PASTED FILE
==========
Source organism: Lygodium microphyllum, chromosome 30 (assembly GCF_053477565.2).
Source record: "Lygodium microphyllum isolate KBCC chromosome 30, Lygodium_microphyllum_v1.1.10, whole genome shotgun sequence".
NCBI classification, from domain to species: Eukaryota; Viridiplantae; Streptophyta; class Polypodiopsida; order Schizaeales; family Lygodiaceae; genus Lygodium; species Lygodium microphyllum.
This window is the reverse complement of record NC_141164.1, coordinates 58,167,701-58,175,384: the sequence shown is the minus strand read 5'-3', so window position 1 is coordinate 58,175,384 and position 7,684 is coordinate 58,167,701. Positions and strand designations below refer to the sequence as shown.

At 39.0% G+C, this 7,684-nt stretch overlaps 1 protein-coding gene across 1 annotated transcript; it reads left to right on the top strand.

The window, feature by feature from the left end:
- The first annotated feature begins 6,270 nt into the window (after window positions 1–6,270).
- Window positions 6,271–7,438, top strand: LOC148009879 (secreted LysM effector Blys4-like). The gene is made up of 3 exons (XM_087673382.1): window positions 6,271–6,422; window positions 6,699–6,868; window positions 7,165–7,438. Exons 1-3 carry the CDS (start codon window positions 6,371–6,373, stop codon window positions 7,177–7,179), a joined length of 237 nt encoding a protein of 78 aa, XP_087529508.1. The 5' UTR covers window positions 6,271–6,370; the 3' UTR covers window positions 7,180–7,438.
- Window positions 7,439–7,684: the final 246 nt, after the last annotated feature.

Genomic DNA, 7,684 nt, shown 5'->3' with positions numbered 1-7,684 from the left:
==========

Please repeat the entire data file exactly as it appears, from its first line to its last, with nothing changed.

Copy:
Source organism: Lygodium microphyllum, chromosome 30 (assembly GCF_053477565.2).
Source record: "Lygodium microphyllum isolate KBCC chromosome 30, Lygodium_microphyllum_v1.1.10, whole genome shotgun sequence".
NCBI classification, from domain to species: Eukaryota; Viridiplantae; Streptophyta; class Polypodiopsida; order Schizaeales; family Lygodiaceae; genus Lygodium; species Lygodium microphyllum.
This window is the reverse complement of record NC_141164.1, coordinates 58,167,701-58,175,384: the sequence shown is the minus strand read 5'-3', so window position 1 is coordinate 58,175,384 and position 7,684 is coordinate 58,167,701. Positions and strand designations below refer to the sequence as shown.

At 39.0% G+C, this 7,684-nt stretch overlaps 1 protein-coding gene across 1 annotated transcript; it reads left to right on the top strand.

The window, feature by feature from the left end:
- The first annotated feature begins 6,270 nt into the window (after window positions 1–6,270).
- Window positions 6,271–7,438, top strand: LOC148009879 (secreted LysM effector Blys4-like). The gene is made up of 3 exons (XM_087673382.1): window positions 6,271–6,422; window positions 6,699–6,868; window positions 7,165–7,438. Exons 1-3 carry the CDS (start codon window positions 6,371–6,373, stop codon window positions 7,177–7,179), a joined length of 237 nt encoding a protein of 78 aa, XP_087529508.1. The 5' UTR covers window positions 6,271–6,370; the 3' UTR covers window positions 7,180–7,438.
- Window positions 7,439–7,684: the final 246 nt, after the last annotated feature.

Genomic DNA, 7,684 nt, shown 5'->3' with positions numbered 1-7,684 from the left: